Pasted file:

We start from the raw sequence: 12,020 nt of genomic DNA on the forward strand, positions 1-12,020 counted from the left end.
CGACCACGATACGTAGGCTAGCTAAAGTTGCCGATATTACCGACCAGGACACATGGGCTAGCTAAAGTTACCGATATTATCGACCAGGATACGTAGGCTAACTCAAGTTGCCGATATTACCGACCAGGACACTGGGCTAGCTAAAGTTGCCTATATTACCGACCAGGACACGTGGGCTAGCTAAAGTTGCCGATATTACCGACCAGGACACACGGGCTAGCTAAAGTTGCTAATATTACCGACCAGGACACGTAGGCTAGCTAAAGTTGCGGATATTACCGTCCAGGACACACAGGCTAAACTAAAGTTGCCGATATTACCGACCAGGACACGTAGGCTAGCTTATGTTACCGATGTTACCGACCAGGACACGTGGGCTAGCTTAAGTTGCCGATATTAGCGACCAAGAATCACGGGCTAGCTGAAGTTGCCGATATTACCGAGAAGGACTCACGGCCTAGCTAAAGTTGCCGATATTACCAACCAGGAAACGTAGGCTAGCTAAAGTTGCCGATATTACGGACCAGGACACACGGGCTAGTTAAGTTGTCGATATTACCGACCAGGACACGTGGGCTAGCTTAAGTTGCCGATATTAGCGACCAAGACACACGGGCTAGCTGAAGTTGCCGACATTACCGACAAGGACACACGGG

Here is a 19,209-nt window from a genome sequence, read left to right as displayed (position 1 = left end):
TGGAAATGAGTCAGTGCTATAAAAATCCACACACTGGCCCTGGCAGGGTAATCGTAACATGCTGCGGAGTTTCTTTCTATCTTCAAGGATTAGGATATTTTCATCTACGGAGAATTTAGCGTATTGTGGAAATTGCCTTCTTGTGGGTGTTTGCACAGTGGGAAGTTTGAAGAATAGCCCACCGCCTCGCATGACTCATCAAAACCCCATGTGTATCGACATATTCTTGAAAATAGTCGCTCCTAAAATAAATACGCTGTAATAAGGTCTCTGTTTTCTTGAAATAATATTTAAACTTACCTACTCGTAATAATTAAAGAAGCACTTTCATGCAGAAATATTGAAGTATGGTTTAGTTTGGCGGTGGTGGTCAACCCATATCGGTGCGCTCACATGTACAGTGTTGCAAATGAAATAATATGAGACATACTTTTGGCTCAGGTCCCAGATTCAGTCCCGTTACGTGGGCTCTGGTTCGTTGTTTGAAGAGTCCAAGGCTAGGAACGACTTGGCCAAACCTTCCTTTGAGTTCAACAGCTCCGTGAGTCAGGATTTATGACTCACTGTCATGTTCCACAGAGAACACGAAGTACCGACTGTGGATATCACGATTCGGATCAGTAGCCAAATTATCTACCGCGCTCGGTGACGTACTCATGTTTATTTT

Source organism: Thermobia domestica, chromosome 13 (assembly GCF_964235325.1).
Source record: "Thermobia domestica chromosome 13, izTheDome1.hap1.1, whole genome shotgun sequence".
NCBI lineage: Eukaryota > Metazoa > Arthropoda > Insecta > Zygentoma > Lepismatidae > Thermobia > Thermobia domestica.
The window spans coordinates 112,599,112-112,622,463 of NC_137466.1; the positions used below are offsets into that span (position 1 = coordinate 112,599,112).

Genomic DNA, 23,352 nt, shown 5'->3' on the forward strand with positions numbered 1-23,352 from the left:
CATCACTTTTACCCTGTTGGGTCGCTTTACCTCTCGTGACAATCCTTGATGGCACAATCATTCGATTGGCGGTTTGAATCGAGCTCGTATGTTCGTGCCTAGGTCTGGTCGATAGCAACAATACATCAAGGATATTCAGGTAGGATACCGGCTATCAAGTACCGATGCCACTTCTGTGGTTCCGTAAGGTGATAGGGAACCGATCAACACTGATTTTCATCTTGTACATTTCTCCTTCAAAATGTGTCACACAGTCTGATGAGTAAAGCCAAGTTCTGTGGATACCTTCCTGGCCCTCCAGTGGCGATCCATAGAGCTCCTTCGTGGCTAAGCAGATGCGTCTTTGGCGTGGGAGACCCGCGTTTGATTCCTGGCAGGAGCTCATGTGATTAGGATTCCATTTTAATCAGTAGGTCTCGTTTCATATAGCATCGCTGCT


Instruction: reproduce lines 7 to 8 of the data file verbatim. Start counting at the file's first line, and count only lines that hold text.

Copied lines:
NCBI lineage: Eukaryota > Metazoa > Arthropoda > Insecta > Zygentoma > Lepismatidae > Thermobia > Thermobia domestica.
The window spans coordinates 112,599,112-112,622,463 of NC_137466.1; the positions used below are offsets into that span (position 1 = coordinate 112,599,112).